Sunday, May 13, 2007

Poppy Written By: Avi

Avi. (1995). Poppy. Avon.

I admit that I tried to get into reading this story once before with a pile of “summer reads” to catch up on several years ago, but that I was having a hard time when I tried to get into the storyline. So, I felt that it was time that I gave this book another try. The story’s main focus is on two mice who are risking their life to make it across a field highly guarded over by a fierce owl named Mr. Ocax. The storyline is told from the point of view of the mice with the mouse Poppy as the story’s main protagonist in focus. I would have enjoyed this small world detail in both the description and accompanying illustrations scattered throughout the book as a young child, for it reminds me of the “behind the scenes” life perspective of little critters, reminiscent of some of my childhood favorites, including The Cricket in Times Square or Mrs. Frisby and the Rats of NIMH. This book is sprinkled with wonderfully descriptive language that creates such a visual for scenes and perspectives that can easily be glanced over in other stories. It is absolutely the shining aspect of this particular story. Just a few of my favorite lines that painted excellent visuals in my mind include:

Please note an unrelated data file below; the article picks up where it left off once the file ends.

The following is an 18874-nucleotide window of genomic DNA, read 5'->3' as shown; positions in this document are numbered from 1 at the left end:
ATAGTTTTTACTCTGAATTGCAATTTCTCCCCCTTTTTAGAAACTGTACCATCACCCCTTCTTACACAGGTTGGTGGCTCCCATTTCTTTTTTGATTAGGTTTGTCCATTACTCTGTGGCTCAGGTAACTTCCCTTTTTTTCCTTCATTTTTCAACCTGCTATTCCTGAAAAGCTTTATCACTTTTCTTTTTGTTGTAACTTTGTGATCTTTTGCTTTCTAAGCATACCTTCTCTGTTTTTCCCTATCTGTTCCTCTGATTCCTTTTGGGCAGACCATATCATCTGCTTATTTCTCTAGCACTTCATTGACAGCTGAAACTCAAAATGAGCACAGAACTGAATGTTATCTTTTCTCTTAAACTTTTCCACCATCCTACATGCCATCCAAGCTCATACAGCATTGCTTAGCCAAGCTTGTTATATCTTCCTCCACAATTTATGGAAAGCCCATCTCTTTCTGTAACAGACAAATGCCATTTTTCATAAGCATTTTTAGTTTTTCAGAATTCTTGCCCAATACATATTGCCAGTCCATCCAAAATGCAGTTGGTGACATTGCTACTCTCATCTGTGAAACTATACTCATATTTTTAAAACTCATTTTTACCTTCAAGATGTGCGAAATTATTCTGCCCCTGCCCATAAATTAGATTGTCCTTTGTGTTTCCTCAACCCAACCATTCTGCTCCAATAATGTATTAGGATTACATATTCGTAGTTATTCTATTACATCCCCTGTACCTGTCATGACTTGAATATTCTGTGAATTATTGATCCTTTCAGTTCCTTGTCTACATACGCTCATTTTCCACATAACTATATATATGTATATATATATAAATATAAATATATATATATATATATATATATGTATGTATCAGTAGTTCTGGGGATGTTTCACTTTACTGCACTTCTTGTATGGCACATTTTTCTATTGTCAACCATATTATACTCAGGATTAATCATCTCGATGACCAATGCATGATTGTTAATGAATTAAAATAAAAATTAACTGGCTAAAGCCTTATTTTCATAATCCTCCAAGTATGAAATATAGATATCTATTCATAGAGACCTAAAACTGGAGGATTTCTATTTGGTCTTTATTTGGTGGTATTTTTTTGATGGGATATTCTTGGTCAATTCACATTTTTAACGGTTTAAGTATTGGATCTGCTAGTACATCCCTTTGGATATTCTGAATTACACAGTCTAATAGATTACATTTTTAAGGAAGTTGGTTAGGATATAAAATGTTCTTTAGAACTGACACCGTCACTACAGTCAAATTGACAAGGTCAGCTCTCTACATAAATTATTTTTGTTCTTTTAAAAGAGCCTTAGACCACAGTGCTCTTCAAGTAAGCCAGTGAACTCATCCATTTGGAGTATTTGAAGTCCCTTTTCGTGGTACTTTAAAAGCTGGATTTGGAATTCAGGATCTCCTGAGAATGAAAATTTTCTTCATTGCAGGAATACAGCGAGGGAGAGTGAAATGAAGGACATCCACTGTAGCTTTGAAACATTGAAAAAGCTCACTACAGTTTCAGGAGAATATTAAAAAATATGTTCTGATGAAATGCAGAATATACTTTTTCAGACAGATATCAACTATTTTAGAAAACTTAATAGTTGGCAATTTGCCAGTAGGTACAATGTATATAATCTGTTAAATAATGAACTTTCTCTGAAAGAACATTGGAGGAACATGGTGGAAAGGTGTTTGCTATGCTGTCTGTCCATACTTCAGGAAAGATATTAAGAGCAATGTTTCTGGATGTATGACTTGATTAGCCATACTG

p. 73 – “Forgetting everything for a moment, Poppy plucked a pair of lady’s slippers and fitted them to her feet. How cool, how soft, and delicate they were, as if someone were kissing her toes.”

p. 136 – “Poppy woke refreshed. For a moment, she just lay still, luxuriating in her discoveries. She imagined telling her family what a phony Mr. Ocax was. What a delicious moment.”

p. 38- “Lungwort appeared at that moment. His hair was slicked down; his whiskers were crisply curled; his tail had been scrubbed to a glowing pink, his thimble hat was set at a natty angle.”

Although the heartache of loss and the struggle for survival and outwitting an enemy are the prevalent events in this story, which can be heavy to swallow, the way the setting and characters are described create a canvas rich for exploring characterization facets and for examining how such a simple setting of a field can be created to seem like the dangerous, treacherous expanse that it is for the mice. Point of view comparisons play a key point in discussing the crafting of this story as well. I am certainly glad that I gave this book another go!

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